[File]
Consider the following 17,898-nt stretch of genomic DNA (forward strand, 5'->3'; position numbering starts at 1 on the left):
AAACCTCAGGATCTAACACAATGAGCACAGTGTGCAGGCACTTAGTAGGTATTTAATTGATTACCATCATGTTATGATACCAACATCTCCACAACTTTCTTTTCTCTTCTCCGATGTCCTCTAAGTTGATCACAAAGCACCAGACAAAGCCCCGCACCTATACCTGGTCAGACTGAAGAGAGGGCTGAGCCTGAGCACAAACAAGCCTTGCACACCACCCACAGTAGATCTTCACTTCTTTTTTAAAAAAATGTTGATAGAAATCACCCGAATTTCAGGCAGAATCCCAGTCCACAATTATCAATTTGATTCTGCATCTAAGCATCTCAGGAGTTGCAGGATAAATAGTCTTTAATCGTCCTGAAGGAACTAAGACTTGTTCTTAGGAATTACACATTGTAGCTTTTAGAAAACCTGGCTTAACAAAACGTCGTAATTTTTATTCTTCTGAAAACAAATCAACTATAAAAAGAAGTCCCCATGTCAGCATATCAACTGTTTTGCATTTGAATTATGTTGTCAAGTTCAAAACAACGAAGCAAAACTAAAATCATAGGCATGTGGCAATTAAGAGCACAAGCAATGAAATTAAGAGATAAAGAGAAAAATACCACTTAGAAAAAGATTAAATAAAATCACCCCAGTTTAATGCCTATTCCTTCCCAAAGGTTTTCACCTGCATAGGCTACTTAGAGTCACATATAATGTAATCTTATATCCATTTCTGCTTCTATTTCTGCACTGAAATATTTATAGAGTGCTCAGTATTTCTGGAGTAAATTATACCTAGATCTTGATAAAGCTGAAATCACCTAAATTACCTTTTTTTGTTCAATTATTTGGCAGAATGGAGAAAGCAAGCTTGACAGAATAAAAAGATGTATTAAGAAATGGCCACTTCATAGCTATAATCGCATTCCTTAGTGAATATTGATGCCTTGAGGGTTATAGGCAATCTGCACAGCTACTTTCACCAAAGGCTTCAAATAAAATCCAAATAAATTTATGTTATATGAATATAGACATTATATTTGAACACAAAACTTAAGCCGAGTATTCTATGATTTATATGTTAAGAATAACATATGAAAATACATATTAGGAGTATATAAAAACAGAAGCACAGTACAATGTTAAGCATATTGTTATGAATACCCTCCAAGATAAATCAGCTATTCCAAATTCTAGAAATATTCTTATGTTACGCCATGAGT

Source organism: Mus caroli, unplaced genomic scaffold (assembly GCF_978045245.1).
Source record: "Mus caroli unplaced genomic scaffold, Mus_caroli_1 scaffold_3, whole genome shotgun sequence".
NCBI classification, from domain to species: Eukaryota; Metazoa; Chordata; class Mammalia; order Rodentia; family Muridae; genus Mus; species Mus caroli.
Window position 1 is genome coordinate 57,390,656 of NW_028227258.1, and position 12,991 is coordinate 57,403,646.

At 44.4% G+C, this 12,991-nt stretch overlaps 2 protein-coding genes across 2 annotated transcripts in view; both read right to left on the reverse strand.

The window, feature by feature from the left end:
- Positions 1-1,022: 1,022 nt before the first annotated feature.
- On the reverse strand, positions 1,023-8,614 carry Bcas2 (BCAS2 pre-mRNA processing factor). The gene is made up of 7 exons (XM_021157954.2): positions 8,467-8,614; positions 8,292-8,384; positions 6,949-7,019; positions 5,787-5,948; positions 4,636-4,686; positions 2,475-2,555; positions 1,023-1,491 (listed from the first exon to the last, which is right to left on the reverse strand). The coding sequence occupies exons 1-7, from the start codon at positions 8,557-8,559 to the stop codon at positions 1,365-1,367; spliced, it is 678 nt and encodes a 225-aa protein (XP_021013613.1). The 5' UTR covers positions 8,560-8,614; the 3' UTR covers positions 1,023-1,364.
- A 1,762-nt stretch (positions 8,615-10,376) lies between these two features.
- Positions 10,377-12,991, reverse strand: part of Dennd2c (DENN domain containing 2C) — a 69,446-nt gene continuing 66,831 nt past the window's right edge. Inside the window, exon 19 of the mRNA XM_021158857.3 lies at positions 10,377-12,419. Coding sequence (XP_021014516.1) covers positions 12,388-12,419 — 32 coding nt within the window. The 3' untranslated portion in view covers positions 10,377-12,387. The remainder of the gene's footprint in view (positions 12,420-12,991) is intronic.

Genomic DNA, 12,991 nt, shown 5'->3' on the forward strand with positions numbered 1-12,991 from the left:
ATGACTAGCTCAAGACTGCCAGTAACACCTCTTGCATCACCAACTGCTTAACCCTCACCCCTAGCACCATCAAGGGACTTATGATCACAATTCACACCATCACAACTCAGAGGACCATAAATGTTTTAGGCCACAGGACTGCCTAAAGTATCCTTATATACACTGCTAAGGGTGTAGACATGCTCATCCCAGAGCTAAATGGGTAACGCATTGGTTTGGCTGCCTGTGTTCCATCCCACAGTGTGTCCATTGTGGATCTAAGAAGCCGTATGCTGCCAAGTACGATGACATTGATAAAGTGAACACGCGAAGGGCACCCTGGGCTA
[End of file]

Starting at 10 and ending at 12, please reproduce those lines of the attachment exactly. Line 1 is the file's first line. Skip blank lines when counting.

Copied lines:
- On the reverse strand, positions 1,023-8,614 carry Bcas2 (BCAS2 pre-mRNA processing factor). The gene is made up of 7 exons (XM_021157954.2): positions 8,467-8,614; positions 8,292-8,384; positions 6,949-7,019; positions 5,787-5,948; positions 4,636-4,686; positions 2,475-2,555; positions 1,023-1,491 (listed from the first exon to the last, which is right to left on the reverse strand). The coding sequence occupies exons 1-7, from the start codon at positions 8,557-8,559 to the stop codon at positions 1,365-1,367; spliced, it is 678 nt and encodes a 225-aa protein (XP_021013613.1). The 5' UTR covers positions 8,560-8,614; the 3' UTR covers positions 1,023-1,364.
- A 1,762-nt stretch (positions 8,615-10,376) lies between these two features.
- Positions 10,377-12,991, reverse strand: part of Dennd2c (DENN domain containing 2C) — a 69,446-nt gene continuing 66,831 nt past the window's right edge. Inside the window, exon 19 of the mRNA XM_021158857.3 lies at positions 10,377-12,419. Coding sequence (XP_021014516.1) covers positions 12,388-12,419 — 32 coding nt within the window. The 3' untranslated portion in view covers positions 10,377-12,387. The remainder of the gene's footprint in view (positions 12,420-12,991) is intronic.